Betsy Jenifer | Old Soul | charcoal on paper


Jon Berger | Vassago | Poetry When i sleep dreams of a giant orange snake coiled under my bed is the only creature My royalty is worn Soles From sidewalk Cement. Treasure hunting, i try not to walk home too much in the dark to see the sun blood red or at least cooked pink 4 in the morning working with a pallet jack. Everything is giant concrete and the ceiling is impossible to reach. It’s just 4 walls and some shelves that make the store. It’s easier to realize this when the place it empty the managers laughing in the office with coffee say “pick up the pace” And i can feel the chip on my shoulder evolving into a monkey on my back. Stocking aisles of 50 pound bags of dog food and listening to parrots waking with my lower back feeling like a rubber band about to snap. And the ex-con who trains me using grunts is on homemade amphetamine and probation and is thankful for a job full of animals locked in cages And i think about releasing all the animals on some unsuspecting morning Because i guess this is what I went to school for But i didn’t know that this was what it was for And it wouldn’t make a difference if i did. What does bother me are the six cop cars hanging out In the parking lot of the 24 hour coffee shop drive-thru on the way to work. And i can tell it makes the girl working there alone nervous too So i make a joke about hiding weed and she laughs telling me i’m crazy in the blackness and street lights as she hands me my coffee through the open window like a good citizen. Because when working these hours you make mutual eye contact that says “fuck this shit.” when i’m not working i’m learning how to feel how it is to float going in the woods alone without a cellphone and pedaling until i puke and my legs feel like an impossible machine so that the tires of my bike between me and the natural ground roll over everything that shuts off my brain. And the free hub clicks when i coast filling in the quiet spaces in the woods. And there is this section of the trail where crows caw when i approach and there are deer that used to run around scared and i feel like they know me now because they’ve started to run around less and now just look at me with tilted ears and heads as i ride by. i want to give them back the same look. they know i’m trying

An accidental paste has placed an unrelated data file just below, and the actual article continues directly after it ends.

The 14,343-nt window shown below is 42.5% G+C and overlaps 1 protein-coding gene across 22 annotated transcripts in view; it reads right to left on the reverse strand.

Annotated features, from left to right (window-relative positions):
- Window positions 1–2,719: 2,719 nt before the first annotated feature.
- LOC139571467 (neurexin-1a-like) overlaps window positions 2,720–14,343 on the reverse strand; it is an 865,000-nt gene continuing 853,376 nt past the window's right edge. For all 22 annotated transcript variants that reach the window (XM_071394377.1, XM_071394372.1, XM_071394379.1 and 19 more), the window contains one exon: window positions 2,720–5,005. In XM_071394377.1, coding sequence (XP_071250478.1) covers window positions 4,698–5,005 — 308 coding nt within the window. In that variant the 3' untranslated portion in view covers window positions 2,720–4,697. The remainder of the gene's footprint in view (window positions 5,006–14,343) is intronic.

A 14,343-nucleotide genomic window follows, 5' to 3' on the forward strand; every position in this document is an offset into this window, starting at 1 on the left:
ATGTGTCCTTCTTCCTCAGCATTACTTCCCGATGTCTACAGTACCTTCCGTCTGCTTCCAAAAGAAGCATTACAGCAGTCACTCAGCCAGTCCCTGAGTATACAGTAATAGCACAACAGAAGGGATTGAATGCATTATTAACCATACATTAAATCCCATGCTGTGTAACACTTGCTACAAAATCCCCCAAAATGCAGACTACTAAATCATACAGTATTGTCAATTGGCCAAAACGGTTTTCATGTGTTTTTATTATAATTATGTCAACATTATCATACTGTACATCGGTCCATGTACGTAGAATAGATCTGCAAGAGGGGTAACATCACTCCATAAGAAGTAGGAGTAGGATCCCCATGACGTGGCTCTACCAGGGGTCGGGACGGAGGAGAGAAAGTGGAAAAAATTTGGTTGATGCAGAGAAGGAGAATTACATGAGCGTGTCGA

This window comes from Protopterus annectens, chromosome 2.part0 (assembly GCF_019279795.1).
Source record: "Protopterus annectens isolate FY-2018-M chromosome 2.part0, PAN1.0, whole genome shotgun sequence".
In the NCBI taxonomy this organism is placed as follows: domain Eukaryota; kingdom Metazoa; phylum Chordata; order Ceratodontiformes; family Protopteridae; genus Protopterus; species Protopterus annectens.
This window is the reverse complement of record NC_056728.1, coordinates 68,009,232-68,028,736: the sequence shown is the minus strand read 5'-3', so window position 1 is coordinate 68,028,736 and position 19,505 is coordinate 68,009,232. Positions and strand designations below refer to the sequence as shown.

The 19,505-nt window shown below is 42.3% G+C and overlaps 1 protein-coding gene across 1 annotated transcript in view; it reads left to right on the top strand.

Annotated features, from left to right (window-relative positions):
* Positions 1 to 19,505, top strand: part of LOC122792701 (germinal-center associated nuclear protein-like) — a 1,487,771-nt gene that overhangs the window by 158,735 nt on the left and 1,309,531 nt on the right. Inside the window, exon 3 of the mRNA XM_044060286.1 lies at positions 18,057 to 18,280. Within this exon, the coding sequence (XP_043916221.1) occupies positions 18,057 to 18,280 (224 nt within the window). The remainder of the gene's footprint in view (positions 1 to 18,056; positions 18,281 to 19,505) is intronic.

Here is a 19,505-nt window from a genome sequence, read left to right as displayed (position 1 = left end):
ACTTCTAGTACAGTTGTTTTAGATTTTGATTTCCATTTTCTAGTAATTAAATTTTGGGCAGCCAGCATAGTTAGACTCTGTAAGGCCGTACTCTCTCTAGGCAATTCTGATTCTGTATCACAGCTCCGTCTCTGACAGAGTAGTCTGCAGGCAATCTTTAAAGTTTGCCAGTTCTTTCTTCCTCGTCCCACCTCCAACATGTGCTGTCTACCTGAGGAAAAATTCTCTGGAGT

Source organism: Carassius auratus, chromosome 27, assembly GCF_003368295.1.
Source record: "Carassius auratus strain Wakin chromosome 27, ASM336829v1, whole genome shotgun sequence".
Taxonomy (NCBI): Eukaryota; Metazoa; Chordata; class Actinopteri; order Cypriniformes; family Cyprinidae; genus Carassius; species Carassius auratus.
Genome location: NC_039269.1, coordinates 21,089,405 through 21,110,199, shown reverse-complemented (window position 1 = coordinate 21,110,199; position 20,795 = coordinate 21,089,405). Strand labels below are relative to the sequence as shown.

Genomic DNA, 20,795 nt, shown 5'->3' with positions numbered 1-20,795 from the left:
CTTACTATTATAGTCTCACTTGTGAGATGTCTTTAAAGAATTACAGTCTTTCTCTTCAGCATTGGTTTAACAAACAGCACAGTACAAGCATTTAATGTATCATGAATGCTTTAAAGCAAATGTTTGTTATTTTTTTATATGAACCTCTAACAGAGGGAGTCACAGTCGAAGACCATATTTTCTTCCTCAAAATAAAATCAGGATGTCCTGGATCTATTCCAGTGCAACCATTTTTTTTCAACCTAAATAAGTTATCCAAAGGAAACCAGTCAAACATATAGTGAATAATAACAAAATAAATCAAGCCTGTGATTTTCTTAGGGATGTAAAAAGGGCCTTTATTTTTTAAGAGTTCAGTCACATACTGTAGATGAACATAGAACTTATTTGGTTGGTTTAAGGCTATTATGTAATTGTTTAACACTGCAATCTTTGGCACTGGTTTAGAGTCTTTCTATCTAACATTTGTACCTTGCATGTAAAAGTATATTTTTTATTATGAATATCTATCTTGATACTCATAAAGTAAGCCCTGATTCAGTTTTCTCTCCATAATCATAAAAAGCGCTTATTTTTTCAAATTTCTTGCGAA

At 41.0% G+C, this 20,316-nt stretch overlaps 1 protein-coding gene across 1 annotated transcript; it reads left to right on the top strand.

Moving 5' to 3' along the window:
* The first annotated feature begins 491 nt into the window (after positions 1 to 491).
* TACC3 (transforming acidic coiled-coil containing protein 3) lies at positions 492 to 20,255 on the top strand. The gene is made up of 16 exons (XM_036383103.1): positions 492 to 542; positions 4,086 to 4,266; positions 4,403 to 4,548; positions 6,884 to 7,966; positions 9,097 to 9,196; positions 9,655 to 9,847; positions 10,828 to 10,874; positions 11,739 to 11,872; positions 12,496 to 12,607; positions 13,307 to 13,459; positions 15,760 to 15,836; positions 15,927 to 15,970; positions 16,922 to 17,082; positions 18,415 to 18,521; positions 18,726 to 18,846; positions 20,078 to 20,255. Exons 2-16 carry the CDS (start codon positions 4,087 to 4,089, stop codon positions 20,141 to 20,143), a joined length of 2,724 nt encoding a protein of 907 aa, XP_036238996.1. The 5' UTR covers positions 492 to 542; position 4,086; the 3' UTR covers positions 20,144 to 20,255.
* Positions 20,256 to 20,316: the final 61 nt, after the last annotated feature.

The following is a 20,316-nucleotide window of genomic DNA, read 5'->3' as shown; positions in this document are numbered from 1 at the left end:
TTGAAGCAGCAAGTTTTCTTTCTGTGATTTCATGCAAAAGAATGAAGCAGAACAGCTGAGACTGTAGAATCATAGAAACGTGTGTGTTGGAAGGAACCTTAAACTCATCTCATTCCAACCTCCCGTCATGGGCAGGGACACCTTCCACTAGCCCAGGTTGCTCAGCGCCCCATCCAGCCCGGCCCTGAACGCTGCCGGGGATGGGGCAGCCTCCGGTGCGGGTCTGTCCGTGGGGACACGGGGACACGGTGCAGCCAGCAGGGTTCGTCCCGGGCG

emily rose schanowski

emily rose schanowski | Rabbits and Patterns | ink on paper 17

Anselmo J. Alliegro | Panic and the right wing | Fiction Traffic in Downtown Miami caused delays in a hot and humid October. Dave wanted to get home after a grueling day. Much work to be done before the looming election. His stress mounting, and Dave realized his future wife was taken by the Morlocks! That is what he called the members of the other political party, after the cave dwellers in H. G. Wells’ classic story, The Time Machine. Ellie wasn’t dragged kicking and screaming into the dark cave; she went willingly after being frightened by a terrorist attack. He remembered their exchange vividly, as they strolled down the moonlit boardwalk. Ellie’s hair swayed and turned frizzy with the moist ocean breeze. Perhaps the beginning of the end for them: “I can’t vote for someone that’s soft on national defense - not now in these dangerous times,” Ellie said. Dave argued forcefully, “This great country has a huge arsenal, big enough to knock the Earth out of orbit. Don’t let fear cloud your judgement.” Dave saw her eyes glaze over, the rift between them spreading like venom in the bloodstream. He had planned to marry her after earning his Ph.D. in Political Science. “You’re obsessed with this election,” Ellie said. “Damn right. The fate of civilization is hanging in the balance!” he roared back at her. Ellie walked faster to get away from him. He made no effort to catch up, and was left to walk alone. With 29 electoral votes at stake in Florida, Dave was determined to work exhaustively as a volunteer at the campaign office to get his presidential candidate elected. The volunteers had knocked on millions of doors, registered new voters, run phone banks and campaign events. And his candidate was losing ground. Dave felt like he was swimming against a riptide, with the beckoning shore beyond his reach. Nate Silver, the statistician, now put his candidate at a disadvantage. Silver had a good track record of predictions. He predicted the winner of all 50 states and the District of Columbia in the 2012 presidential election. Silver’s forecast spelled doom and gloom! Dave’s constant brooding, some might say raving, dark thoughts whirling in his head; such frustrations were magnified by the sight of gridlock ahead. He pressed his break and got locked in the middle lane. Cars flanked him on each side, and he was trapped with a car on the front and another behind him. The Brickell Avenue Drawbridge opened very slowly. Barricades were down with red flashing lights. The open drawbridge allowed passage for a large, slow-moving schooner;